Better to  fire with cones (known temps) and see what the clay does in kiln say in a shrinkage bar or put or tile form

Clay made into a cone form is just that clay in a cone form.

better to see what temp that clay fires to by seeing it in a pot or slab form.

Mark

 

 No I know but I don't have access to them.

 

Let me rephrase: If I made a cone out of the clay that I'm working with, would its observation tell me anything of use?

I know this may sound dumb because I can see how cones are used by people with access to them, but I'm thinking that perhaps the original concept of the cone may be related to exactly what I'm talking about. Like you would make a cone out of the clay you were using and be able to make decisions based on its behavior. But I'm just making that up.

 

Okay, BUT- it seems like the whole idea of the cone is to show where we are based on the temp of the clay based on thickness (+ based on melting point of specific clay.).

And then another fundamental point is that what we're doing here is heating sedimentary minerals to the point at which the molecules fuse together, but we don't want to melt it. Right?

 

So it seems like a cone made out of the clay you were working with would begin to melt at its thinnest point at a crucial point in the process of molecular bonding in your actual pottery.

And that the original concept of the cone is perhaps based precisely on this principle. 

But I googled and have no evidence to back that up. And I obviously have no knowledge of the subject.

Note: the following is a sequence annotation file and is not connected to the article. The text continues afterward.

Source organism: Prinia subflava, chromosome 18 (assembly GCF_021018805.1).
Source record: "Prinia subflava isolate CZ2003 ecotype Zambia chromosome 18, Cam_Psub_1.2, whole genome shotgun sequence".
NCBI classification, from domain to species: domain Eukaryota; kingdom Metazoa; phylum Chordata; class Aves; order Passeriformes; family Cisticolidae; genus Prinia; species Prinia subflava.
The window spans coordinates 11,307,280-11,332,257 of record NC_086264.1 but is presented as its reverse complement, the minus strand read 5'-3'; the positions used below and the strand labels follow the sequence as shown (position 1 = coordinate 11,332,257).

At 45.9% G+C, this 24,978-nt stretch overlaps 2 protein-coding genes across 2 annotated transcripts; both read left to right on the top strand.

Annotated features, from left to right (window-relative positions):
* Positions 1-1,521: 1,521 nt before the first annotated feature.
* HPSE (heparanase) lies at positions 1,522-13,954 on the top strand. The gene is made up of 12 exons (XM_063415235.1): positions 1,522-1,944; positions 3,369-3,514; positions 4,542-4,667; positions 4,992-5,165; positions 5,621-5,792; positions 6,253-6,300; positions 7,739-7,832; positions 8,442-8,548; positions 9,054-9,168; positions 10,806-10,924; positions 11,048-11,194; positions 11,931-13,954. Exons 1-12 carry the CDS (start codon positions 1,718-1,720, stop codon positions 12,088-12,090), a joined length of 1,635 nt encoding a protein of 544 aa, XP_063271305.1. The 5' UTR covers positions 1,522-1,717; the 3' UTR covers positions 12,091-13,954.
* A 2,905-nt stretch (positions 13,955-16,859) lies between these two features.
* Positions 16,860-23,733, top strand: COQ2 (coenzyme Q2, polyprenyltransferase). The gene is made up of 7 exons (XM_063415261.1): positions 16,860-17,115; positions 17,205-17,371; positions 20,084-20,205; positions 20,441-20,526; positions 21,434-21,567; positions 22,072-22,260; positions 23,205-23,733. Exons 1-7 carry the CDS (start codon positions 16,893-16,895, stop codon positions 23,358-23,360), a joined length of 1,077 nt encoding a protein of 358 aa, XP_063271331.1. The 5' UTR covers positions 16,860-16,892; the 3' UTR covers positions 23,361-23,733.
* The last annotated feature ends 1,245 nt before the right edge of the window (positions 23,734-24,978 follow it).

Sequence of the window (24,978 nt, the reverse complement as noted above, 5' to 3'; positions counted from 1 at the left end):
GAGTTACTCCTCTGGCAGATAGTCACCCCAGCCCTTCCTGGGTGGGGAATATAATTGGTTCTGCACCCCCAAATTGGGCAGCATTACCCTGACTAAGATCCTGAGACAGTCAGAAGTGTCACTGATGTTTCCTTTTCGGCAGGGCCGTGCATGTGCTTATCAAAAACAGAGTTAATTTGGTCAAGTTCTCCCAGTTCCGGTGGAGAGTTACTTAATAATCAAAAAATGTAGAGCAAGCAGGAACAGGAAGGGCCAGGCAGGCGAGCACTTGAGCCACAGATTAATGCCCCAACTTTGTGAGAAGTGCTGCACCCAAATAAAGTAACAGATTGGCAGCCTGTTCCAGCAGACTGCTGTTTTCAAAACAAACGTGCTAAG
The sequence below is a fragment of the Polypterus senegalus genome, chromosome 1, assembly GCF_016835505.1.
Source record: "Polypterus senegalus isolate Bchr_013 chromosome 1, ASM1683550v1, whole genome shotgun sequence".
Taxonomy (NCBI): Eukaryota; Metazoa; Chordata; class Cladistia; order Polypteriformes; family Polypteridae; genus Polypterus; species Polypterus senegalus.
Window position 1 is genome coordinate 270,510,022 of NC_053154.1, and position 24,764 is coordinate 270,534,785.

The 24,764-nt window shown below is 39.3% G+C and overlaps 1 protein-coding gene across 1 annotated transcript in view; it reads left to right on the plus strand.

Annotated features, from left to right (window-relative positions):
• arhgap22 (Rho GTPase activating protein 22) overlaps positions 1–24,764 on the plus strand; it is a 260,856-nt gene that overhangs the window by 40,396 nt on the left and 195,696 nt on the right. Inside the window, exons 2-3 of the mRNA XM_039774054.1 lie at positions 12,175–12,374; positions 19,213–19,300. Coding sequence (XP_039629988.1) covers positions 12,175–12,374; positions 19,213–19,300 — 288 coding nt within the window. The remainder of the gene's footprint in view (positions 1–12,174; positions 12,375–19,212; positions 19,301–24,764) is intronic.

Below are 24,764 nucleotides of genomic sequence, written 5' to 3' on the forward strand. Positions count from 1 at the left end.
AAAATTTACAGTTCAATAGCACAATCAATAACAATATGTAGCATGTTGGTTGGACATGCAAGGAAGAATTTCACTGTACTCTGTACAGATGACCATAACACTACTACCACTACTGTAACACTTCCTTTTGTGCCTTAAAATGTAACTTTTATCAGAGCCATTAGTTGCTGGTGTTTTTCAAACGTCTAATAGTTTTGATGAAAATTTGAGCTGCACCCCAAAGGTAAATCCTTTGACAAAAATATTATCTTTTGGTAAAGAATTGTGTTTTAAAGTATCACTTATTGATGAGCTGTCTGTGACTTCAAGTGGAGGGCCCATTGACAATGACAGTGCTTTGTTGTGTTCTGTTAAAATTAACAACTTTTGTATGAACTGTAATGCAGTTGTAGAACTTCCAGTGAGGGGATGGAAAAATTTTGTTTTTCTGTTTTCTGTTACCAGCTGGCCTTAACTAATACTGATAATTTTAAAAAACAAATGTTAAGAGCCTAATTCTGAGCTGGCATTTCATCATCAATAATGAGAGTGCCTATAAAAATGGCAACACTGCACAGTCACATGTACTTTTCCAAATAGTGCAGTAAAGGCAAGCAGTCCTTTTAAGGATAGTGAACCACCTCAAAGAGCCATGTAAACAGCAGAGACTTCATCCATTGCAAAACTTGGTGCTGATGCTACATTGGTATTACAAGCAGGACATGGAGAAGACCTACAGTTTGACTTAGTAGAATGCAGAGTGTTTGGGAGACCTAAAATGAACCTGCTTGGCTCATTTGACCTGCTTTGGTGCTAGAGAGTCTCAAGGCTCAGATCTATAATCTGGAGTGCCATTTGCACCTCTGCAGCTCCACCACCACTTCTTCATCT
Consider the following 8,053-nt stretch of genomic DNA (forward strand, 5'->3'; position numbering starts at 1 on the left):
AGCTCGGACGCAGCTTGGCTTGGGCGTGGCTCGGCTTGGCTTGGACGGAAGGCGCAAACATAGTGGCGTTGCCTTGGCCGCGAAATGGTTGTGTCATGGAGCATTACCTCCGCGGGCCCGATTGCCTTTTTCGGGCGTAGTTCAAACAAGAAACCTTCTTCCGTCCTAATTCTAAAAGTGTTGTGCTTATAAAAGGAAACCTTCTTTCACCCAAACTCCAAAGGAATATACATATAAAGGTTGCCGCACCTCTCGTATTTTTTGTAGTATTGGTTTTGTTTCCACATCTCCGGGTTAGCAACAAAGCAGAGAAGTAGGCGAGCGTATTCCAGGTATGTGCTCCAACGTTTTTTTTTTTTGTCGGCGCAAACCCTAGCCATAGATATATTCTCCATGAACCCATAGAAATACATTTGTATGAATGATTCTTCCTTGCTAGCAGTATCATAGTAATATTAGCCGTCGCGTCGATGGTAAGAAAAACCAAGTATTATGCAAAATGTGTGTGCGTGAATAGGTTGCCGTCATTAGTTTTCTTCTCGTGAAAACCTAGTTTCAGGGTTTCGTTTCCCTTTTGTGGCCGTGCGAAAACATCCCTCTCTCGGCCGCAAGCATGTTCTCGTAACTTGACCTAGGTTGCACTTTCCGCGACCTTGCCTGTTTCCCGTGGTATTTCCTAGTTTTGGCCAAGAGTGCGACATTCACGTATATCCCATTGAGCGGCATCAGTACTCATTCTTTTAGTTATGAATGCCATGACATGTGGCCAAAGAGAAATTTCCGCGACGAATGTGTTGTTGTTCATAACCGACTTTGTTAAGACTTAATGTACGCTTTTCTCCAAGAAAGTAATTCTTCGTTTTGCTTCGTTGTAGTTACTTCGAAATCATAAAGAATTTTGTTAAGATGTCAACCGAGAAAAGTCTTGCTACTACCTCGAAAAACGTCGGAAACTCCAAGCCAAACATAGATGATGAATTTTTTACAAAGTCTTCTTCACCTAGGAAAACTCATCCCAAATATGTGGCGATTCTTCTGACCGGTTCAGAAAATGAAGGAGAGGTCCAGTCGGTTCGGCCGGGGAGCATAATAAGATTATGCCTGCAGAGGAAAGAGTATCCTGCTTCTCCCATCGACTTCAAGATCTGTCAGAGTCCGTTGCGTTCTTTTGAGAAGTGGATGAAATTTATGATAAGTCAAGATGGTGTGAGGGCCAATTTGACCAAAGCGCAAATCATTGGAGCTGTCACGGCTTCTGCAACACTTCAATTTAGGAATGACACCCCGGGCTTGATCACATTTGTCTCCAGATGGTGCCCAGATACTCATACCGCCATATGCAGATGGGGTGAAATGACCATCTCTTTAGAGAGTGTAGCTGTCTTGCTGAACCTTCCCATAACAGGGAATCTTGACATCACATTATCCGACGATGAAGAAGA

So I'm gonna try and center another piece of clay. And open it up. I almost got to a little rice bowl last time before it exploded.



#35 High Bridge Pottery

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Posted 03 July 2014 - 05:21 AM

You could use a cone of your clay and watch till it bends but then all your pots would be bending and warping in the kiln too.

 

Have a read through this and it might give you a little more information on what is going on in the kiln and what you might be trying to achieve.

 

https://docs.google....dit?usp=sharing

 

"Think of vitrification as a process that develops in a clay body during firing. We take it far enough to produce the desired strength and color, but not so far that ware begins to warp excessively. Thus each person arbitrarily decides what ‘vitrified’ is for himself and his own circumstances. Some bodies vitrify over a wide range of temperatures, others do so over a very narrow range and thus require close firing control."



#36 JBaymore

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Posted 03 July 2014 - 10:53 AM

Get the book "Pioneer Pottery" by Michael Cardew. For what you are doing .... lots of useful info. (Not the book "Pioneer Potter" ABOUT Michael Cardew.)

 

best,

 

..................john


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#37 Angie Days

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Posted 03 July 2014 - 12:51 PM

Hola, ve este video te va a encantar y no puedes tener nada mas barato y funcional que esto.

 

Todo el proceso en resumen

 

Paso a paso